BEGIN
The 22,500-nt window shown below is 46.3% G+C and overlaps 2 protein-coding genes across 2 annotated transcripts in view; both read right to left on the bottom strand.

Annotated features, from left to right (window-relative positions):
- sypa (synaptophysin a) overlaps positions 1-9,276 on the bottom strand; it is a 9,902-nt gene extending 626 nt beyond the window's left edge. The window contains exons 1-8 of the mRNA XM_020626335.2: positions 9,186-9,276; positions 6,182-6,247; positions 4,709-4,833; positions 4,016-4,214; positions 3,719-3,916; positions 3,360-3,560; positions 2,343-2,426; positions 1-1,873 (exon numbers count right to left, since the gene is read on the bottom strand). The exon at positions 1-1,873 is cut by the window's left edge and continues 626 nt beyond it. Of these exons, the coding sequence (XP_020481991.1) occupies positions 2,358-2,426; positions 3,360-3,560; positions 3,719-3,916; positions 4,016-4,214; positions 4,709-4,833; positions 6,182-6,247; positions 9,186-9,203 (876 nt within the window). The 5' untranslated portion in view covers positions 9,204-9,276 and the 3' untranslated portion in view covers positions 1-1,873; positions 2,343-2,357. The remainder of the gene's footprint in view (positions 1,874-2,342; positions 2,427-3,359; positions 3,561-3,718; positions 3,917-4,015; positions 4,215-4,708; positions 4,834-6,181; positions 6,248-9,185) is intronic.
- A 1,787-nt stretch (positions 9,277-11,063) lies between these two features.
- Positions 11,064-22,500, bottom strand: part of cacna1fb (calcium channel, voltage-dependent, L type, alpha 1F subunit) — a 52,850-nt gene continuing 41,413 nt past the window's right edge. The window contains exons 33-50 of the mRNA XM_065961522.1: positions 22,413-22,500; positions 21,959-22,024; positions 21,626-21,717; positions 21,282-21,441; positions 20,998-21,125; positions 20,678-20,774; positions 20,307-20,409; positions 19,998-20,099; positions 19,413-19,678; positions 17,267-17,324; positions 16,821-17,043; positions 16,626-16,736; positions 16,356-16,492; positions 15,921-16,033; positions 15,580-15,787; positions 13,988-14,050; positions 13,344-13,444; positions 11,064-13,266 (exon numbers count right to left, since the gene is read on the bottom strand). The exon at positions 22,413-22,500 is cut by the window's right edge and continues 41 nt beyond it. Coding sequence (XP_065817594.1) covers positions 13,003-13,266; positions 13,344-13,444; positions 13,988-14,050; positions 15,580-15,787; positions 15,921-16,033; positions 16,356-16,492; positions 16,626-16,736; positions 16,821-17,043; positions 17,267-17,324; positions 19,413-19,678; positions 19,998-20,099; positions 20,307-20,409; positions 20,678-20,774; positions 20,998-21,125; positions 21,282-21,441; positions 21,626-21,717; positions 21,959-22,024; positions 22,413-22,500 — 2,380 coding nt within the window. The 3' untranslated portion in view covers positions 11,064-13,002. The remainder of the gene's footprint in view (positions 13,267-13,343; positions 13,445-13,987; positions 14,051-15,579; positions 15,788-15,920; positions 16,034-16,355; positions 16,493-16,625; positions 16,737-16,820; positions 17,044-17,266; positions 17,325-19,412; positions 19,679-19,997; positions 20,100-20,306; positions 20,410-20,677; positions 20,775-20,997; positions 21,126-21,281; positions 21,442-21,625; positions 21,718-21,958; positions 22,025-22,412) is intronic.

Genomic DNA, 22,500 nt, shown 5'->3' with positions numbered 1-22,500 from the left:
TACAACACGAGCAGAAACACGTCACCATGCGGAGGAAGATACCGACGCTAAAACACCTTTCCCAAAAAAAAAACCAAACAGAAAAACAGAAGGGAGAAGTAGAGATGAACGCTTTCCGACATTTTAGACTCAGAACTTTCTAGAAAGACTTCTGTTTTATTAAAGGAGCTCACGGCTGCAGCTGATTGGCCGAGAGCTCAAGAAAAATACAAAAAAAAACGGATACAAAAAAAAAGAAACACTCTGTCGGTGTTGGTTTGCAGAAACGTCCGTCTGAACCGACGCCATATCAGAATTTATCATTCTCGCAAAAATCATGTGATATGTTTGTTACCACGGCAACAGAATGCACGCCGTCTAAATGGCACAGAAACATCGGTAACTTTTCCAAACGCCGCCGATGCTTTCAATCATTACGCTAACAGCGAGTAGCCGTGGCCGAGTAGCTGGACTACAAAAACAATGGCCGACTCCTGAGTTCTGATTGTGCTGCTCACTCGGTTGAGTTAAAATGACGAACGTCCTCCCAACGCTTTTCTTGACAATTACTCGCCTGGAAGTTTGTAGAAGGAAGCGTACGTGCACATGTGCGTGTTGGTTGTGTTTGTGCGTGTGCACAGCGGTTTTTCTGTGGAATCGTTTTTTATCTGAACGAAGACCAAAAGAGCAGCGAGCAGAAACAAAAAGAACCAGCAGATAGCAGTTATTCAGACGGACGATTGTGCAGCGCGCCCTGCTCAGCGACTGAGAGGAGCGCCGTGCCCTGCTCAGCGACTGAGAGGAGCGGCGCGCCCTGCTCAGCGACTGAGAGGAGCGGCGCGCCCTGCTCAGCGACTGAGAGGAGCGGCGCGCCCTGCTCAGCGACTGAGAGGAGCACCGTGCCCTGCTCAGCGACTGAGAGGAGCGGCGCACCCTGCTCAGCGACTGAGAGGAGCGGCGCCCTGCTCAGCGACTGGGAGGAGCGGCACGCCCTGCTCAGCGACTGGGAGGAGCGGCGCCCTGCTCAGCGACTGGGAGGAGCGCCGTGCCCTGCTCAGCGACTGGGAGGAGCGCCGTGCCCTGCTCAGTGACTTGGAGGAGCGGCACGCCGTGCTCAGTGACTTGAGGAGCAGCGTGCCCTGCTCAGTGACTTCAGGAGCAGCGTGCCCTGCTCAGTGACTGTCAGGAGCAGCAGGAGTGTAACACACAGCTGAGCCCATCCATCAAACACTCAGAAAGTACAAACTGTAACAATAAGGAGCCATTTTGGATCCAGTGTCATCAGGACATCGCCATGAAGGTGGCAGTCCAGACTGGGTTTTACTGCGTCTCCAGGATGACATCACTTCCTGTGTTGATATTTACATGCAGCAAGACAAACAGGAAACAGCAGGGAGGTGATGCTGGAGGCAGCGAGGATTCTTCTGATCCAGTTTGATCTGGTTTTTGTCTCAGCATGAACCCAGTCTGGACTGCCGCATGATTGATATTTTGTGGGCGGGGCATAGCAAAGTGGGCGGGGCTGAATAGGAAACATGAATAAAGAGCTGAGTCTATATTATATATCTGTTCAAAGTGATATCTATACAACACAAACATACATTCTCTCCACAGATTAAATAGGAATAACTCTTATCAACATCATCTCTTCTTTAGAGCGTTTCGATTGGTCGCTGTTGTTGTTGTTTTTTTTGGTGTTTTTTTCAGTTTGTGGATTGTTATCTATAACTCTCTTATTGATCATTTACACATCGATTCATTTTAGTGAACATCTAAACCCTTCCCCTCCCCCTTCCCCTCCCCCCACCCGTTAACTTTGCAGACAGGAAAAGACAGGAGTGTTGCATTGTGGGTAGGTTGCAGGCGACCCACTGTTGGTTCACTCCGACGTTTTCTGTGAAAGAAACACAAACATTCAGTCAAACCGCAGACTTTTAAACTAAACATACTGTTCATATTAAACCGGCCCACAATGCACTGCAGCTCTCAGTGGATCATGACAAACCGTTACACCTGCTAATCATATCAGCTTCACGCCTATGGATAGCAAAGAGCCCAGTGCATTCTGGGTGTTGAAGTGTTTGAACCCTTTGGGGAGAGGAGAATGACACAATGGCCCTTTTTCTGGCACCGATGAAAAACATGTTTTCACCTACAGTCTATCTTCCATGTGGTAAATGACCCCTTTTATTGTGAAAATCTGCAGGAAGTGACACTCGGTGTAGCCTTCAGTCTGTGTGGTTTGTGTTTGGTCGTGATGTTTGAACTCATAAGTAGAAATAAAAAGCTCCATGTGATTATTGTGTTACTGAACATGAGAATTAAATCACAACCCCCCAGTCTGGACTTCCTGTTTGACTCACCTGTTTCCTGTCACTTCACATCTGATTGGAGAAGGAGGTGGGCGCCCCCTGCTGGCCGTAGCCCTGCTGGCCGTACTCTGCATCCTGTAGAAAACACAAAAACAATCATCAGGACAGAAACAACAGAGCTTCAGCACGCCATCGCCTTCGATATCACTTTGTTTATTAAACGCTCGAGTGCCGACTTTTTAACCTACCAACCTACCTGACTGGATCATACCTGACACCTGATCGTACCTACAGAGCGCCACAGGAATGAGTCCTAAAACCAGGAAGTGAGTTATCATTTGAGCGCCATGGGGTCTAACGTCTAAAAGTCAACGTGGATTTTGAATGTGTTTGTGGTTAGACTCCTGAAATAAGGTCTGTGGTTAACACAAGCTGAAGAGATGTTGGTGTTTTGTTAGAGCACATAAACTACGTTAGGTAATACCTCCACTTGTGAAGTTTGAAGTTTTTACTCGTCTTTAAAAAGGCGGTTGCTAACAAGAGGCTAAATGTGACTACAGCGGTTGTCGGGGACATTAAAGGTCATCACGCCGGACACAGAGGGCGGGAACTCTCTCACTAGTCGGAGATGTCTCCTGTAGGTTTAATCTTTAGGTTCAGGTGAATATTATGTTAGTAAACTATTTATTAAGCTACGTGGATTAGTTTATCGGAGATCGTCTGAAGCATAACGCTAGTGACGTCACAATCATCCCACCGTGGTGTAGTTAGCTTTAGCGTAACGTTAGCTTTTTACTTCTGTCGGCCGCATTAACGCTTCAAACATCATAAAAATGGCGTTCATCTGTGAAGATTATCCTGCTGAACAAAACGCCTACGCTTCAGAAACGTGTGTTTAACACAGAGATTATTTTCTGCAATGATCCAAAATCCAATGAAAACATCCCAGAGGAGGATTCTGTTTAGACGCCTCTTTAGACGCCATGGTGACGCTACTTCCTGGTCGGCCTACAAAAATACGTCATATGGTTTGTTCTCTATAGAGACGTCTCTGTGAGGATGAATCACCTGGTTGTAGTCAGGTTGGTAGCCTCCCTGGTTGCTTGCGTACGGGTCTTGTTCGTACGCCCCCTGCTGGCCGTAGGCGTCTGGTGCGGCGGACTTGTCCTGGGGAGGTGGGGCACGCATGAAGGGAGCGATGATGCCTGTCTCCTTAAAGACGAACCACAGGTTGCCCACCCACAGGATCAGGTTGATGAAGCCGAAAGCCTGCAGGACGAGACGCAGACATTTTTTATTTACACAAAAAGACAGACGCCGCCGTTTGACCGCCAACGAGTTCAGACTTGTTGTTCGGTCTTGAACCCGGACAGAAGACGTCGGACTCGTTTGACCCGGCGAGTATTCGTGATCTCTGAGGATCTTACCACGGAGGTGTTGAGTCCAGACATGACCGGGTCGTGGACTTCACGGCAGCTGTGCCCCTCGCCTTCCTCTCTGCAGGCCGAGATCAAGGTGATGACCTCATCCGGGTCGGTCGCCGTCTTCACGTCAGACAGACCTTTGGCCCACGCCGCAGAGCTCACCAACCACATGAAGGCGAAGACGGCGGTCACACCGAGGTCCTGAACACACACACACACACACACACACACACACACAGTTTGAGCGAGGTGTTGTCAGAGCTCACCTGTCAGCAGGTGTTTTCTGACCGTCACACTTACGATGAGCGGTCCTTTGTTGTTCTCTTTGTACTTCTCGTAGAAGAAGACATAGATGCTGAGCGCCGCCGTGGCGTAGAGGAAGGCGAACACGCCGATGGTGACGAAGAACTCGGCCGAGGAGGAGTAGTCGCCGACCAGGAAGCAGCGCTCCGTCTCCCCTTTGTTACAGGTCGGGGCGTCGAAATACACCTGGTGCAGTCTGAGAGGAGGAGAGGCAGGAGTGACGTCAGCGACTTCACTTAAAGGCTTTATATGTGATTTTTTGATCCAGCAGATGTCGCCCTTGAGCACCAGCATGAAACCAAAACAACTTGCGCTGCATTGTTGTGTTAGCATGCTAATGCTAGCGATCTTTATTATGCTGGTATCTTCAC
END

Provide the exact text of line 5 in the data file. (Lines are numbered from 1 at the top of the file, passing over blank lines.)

- Positions 11,064-22,500, bottom strand: part of cacna1fb (calcium channel, voltage-dependent, L type, alpha 1F subunit) — a 52,850-nt gene continuing 41,413 nt past the window's right edge. The window contains exons 33-50 of the mRNA XM_065961522.1: positions 22,413-22,500; positions 21,959-22,024; positions 21,626-21,717; positions 21,282-21,441; positions 20,998-21,125; positions 20,678-20,774; positions 20,307-20,409; positions 19,998-20,099; positions 19,413-19,678; positions 17,267-17,324; positions 16,821-17,043; positions 16,626-16,736; positions 16,356-16,492; positions 15,921-16,033; positions 15,580-15,787; positions 13,988-14,050; positions 13,344-13,444; positions 11,064-13,266 (exon numbers count right to left, since the gene is read on the bottom strand). The exon at positions 22,413-22,500 is cut by the window's right edge and continues 41 nt beyond it. Coding sequence (XP_065817594.1) covers positions 13,003-13,266; positions 13,344-13,444; positions 13,988-14,050; positions 15,580-15,787; positions 15,921-16,033; positions 16,356-16,492; positions 16,626-16,736; positions 16,821-17,043; positions 17,267-17,324; positions 19,413-19,678; positions 19,998-20,099; positions 20,307-20,409; positions 20,678-20,774; positions 20,998-21,125; positions 21,282-21,441; positions 21,626-21,717; positions 21,959-22,024; positions 22,413-22,500 — 2,380 coding nt within the window. The 3' untranslated portion in view covers positions 11,064-13,002. The remainder of the gene's footprint in view (positions 13,267-13,343; positions 13,445-13,987; positions 14,051-15,579; positions 15,788-15,920; positions 16,034-16,355; positions 16,493-16,625; positions 16,737-16,820; positions 17,044-17,266; positions 17,325-19,412; positions 19,679-19,997; positions 20,100-20,306; positions 20,410-20,677; positions 20,775-20,997; positions 21,126-21,281; positions 21,442-21,625; positions 21,718-21,958; positions 22,025-22,412) is intronic.